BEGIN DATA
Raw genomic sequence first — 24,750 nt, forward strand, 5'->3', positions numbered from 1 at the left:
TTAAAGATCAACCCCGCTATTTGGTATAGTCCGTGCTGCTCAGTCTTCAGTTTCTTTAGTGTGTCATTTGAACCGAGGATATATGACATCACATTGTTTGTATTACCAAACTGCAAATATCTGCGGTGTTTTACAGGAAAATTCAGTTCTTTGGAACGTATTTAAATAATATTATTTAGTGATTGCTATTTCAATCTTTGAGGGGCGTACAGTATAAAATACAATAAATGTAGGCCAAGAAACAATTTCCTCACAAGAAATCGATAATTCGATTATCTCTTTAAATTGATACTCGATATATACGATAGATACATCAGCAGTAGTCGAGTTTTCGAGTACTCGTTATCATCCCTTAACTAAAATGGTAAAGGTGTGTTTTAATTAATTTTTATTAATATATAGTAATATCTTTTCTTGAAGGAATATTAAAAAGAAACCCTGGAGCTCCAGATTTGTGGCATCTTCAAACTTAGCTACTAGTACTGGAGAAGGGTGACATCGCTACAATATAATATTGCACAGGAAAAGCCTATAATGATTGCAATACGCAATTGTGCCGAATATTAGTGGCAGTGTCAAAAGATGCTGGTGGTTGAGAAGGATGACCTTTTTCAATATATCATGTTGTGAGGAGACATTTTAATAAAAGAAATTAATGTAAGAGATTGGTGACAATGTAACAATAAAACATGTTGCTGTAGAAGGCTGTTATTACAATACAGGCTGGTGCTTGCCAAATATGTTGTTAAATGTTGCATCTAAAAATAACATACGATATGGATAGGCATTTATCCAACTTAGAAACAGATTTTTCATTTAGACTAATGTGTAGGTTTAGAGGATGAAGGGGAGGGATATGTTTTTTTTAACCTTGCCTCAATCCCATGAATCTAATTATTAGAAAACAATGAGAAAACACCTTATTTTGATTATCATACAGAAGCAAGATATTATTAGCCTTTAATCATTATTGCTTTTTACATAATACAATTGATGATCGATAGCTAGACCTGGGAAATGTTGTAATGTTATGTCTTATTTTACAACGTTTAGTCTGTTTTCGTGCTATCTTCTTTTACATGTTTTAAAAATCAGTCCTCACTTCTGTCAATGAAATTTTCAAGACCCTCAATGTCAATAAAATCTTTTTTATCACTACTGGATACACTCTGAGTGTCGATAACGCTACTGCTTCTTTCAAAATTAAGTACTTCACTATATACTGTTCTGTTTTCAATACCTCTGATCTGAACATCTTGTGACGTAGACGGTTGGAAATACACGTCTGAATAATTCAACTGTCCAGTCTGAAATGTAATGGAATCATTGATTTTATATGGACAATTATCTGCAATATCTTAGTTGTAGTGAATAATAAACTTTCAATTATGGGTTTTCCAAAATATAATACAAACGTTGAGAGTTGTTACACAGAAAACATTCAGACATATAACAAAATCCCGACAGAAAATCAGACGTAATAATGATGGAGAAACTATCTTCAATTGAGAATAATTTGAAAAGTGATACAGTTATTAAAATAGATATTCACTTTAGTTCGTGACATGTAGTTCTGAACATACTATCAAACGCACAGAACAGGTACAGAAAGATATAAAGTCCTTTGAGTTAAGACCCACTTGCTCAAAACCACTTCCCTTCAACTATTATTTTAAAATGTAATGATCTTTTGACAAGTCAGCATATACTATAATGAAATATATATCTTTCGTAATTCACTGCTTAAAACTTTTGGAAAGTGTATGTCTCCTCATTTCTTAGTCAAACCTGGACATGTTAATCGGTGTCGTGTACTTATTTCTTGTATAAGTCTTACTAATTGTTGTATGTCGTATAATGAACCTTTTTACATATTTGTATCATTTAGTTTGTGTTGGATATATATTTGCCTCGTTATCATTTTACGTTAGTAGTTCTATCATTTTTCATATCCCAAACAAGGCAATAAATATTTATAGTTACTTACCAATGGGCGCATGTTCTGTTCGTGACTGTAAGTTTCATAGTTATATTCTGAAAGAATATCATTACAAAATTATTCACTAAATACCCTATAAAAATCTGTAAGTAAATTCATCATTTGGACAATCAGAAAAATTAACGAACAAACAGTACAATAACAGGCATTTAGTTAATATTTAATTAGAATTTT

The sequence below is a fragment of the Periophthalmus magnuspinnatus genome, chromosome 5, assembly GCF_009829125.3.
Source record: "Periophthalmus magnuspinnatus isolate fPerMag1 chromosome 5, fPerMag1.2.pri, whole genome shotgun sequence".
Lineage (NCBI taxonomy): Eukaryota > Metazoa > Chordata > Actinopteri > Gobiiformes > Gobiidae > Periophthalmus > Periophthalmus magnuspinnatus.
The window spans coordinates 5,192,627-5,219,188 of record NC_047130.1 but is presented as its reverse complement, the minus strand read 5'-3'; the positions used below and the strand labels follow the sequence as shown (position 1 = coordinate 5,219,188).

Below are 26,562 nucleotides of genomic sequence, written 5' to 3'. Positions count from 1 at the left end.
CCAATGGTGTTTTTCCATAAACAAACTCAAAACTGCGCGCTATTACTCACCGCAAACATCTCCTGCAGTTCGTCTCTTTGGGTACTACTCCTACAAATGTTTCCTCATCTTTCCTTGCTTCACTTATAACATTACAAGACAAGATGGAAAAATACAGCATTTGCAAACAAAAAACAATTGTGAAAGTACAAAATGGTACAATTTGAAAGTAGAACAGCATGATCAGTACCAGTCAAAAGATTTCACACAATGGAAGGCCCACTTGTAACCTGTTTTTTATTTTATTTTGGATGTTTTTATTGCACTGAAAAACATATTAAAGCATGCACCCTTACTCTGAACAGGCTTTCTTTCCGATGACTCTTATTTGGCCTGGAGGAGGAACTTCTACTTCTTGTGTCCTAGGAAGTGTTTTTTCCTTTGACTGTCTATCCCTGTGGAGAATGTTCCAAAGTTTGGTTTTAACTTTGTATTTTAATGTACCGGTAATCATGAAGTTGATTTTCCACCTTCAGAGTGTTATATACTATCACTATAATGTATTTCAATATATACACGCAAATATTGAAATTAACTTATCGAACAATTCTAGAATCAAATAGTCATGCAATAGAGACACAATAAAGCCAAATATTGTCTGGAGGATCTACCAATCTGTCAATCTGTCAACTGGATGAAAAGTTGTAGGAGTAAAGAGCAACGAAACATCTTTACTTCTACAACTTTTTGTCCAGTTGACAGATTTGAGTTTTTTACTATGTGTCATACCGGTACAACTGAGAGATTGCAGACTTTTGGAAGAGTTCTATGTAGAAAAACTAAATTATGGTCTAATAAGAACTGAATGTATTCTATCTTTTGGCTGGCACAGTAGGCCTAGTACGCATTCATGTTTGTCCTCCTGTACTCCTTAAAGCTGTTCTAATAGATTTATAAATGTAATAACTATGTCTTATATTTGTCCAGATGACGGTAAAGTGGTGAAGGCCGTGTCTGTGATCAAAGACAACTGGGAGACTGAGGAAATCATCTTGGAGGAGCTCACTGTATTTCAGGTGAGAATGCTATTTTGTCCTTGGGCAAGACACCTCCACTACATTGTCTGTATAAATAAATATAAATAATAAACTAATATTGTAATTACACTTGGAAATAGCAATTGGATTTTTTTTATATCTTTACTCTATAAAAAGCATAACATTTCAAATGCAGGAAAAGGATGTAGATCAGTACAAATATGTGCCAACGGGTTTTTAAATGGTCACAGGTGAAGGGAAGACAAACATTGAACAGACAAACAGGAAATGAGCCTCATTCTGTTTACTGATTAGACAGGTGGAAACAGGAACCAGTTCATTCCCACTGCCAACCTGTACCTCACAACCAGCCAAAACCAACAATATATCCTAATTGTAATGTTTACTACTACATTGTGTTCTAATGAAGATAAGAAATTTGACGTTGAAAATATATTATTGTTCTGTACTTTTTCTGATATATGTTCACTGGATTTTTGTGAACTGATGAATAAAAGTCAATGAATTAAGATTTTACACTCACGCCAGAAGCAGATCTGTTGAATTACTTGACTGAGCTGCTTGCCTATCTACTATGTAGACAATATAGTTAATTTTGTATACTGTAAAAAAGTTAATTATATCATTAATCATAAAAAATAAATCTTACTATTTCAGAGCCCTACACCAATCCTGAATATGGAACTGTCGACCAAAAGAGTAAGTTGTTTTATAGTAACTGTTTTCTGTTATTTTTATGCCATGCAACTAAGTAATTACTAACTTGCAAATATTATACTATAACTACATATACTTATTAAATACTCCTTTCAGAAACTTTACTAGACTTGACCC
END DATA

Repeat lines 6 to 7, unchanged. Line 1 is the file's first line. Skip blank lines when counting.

The window spans coordinates 5,192,627-5,219,188 of record NC_047130.1 but is presented as its reverse complement, the minus strand read 5'-3'; the positions used below and the strand labels follow the sequence as shown (position 1 = coordinate 5,219,188).

Below are 26,562 nucleotides of genomic sequence, written 5' to 3'. Positions count from 1 at the left end.